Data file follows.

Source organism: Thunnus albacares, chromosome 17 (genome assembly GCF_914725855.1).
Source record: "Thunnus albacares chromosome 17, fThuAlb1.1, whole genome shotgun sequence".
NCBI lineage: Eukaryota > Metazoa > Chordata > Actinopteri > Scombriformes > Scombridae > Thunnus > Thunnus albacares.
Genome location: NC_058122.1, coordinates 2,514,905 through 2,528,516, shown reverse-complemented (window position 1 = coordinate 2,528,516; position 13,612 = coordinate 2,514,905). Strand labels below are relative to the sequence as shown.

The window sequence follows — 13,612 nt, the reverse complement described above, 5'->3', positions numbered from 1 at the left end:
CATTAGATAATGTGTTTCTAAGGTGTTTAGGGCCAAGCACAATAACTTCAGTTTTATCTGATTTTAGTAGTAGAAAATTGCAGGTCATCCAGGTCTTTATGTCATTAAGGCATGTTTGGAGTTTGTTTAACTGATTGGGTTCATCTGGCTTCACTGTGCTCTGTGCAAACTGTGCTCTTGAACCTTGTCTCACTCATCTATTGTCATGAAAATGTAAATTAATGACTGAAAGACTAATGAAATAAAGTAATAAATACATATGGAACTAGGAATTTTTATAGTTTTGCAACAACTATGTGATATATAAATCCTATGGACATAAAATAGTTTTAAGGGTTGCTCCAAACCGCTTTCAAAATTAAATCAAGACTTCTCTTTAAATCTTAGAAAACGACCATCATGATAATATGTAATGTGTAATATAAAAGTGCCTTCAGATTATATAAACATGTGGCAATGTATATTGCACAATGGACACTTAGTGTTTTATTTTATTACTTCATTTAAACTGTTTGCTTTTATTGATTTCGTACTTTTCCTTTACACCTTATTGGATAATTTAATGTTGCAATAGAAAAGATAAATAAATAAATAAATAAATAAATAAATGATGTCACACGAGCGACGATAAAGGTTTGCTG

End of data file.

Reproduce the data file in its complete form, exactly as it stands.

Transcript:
Source organism: Thunnus albacares, chromosome 17 (genome assembly GCF_914725855.1).
Source record: "Thunnus albacares chromosome 17, fThuAlb1.1, whole genome shotgun sequence".
NCBI lineage: Eukaryota > Metazoa > Chordata > Actinopteri > Scombriformes > Scombridae > Thunnus > Thunnus albacares.
Genome location: NC_058122.1, coordinates 2,514,905 through 2,528,516, shown reverse-complemented (window position 1 = coordinate 2,528,516; position 13,612 = coordinate 2,514,905). Strand labels below are relative to the sequence as shown.

The window sequence follows — 13,612 nt, the reverse complement described above, 5'->3', positions numbered from 1 at the left end:
CATTAGATAATGTGTTTCTAAGGTGTTTAGGGCCAAGCACAATAACTTCAGTTTTATCTGATTTTAGTAGTAGAAAATTGCAGGTCATCCAGGTCTTTATGTCATTAAGGCATGTTTGGAGTTTGTTTAACTGATTGGGTTCATCTGGCTTCACTGTGCTCTGTGCAAACTGTGCTCTTGAACCTTGTCTCACTCATCTATTGTCATGAAAATGTAAATTAATGACTGAAAGACTAATGAAATAAAGTAATAAATACATATGGAACTAGGAATTTTTATAGTTTTGCAACAACTATGTGATATATAAATCCTATGGACATAAAATAGTTTTAAGGGTTGCTCCAAACCGCTTTCAAAATTAAATCAAGACTTCTCTTTAAATCTTAGAAAACGACCATCATGATAATATGTAATGTGTAATATAAAAGTGCCTTCAGATTATATAAACATGTGGCAATGTATATTGCACAATGGACACTTAGTGTTTTATTTTATTACTTCATTTAAACTGTTTGCTTTTATTGATTTCGTACTTTTCCTTTACACCTTATTGGATAATTTAATGTTGCAATAGAAAAGATAAATAAATAAATAAATAAATAAATAAATGATGTCACACGAGCGACGATAAAGGTTTGCTG